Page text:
“Snatchers” is a horror comedy from directors Stephen Cedars and Benji Kleiman that is adapted from the short film and web series of the same name. The film follows friends Sara and Hayley as they find themselves in the midst of an alien invasion after unprotected sex results in Sara giving birth to an alien baby. The film stars Mary Nepi, Gabrielle Elyse and J.J. Nolan.
The main cast work sufficiently with the source material they are given, but the unfunny jokes and exaggerated representations hold their performances down. The two lead characters, who should be the most interesting, are a bit boring and not emotionally engaging as they are pretty much used as joke machines. The two more intriguing characters are J.J Nolan’s Kate and Austin Fryberger’s Skyler. Kate is struggling to comprehend her daughter’s relationship decisions, and it is evident her performance has layers to it. Unfortunately, this character is merely an add-on to Sara’s storyline. Skyler, on the other hand, delivers comedy with grace, particularly achieving with visual comedy in his physical performance. Similar to Kate, Skyler is reduced to a side character and is not featured nearly enough in the film.
So much of the dialogue in is far away from what actually resonates with a young audience. Teen characters say things like “grody” and send eggplant emojis as they are is the funniest thing in the world. These concepts and phrases are quite possibly the farthest from how a modern teenager actually acts, implying that the writers of the script are extremely out of touch with the represented audience. Whether this was intentional or not, it comes off as particularly lazy as these recycled generic teenager cliches weren’t even funny in the first place.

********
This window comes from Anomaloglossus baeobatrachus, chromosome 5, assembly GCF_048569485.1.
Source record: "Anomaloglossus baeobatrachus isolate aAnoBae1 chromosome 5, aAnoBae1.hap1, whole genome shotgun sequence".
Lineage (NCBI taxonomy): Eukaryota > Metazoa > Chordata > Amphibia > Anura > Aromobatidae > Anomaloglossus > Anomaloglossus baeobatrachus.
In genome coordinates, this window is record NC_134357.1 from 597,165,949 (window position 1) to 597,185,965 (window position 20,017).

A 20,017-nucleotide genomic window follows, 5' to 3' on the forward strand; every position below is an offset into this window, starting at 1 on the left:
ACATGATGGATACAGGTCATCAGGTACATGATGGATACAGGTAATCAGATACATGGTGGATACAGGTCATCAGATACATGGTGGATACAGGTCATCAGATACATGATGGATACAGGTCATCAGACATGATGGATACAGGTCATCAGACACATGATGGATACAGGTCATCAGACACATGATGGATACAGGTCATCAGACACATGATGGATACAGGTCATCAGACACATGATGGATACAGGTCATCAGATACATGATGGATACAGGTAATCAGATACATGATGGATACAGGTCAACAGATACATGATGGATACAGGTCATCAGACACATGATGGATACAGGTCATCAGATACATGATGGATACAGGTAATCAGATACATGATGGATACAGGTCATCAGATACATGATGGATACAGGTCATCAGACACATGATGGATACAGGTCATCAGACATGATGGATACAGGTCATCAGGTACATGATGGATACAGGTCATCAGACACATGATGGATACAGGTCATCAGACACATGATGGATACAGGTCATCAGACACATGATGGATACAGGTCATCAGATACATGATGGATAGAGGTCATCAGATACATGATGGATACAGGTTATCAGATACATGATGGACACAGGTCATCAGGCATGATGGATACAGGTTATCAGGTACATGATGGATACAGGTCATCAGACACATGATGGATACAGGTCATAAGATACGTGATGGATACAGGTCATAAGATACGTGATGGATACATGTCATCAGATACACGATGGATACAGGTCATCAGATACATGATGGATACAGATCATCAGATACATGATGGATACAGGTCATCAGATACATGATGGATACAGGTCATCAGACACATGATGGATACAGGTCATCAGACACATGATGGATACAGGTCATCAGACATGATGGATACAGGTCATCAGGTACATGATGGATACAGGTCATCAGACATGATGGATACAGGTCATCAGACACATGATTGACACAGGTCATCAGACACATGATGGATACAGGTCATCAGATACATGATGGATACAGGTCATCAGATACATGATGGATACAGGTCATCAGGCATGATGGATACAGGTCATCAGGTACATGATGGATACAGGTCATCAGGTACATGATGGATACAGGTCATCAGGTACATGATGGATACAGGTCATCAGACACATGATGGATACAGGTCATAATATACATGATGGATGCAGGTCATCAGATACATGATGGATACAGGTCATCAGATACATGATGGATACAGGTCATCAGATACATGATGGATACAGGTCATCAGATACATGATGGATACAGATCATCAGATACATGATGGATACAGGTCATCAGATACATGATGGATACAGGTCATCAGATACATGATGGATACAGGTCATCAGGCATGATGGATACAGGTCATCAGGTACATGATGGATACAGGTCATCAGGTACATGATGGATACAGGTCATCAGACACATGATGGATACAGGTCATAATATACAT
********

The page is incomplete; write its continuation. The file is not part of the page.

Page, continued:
The film is at its best when it embraces its twisted dark humor. One highlight includes a scene where the characters are using multiple severed hands to try and activate a finger scan door lock. It is the kind of cheesy visual gag that one would expect from a raunchy horror film like this, unfortunately these moments are limited and given a backseat to scenes that believe they are hilariously representing teenage interactions. It is baffling that the writers believed a scene in which a brother and sister slap each other in a sissy fight is actually funny. The comedy is outdated and completely out of touch.
The film partly redeems itself with its appropriately cheesy creature designs. The devilish crab-like creatures in the film are the perfect amount of creepy and comedic. Smart puppeteering lends itself to great visual gags in which the alien is able to move its facial features, seemingly conveying emotions. The creatures are clearly inspired by the likes of the film “Alien” and help add a bit of entertaining nostalgia to an overwhelmingly disappointing experience. The gore effects are neat with one particularly memorable moment featuring a gruesome visual of a man’s eye impaled by a pen. The outrageous bloodshed is very reminiscent of Sam Raimi’s “Evil Dead” films, with one character even uttering the iconic line — “Groovy” — before biting the bullet. Although, without the substance to support a good story, the effects and visuals are just a fancy looking band-aid to the film.
With the right amount of fine-tuning, this film could’ve been an exceptional dark comedy with a smart metaphor for the dangers of teen pregnancy and toxic masculinity. Instead, it sacrifices true emotional moments for outdated jokes and literal sissy fights. “Snatchers” attempt to harness the power of old school horror is hindered greatly by juvenile humor and shallow use of a metaphor to represent the dangers of unprotected sex and toxic relationships.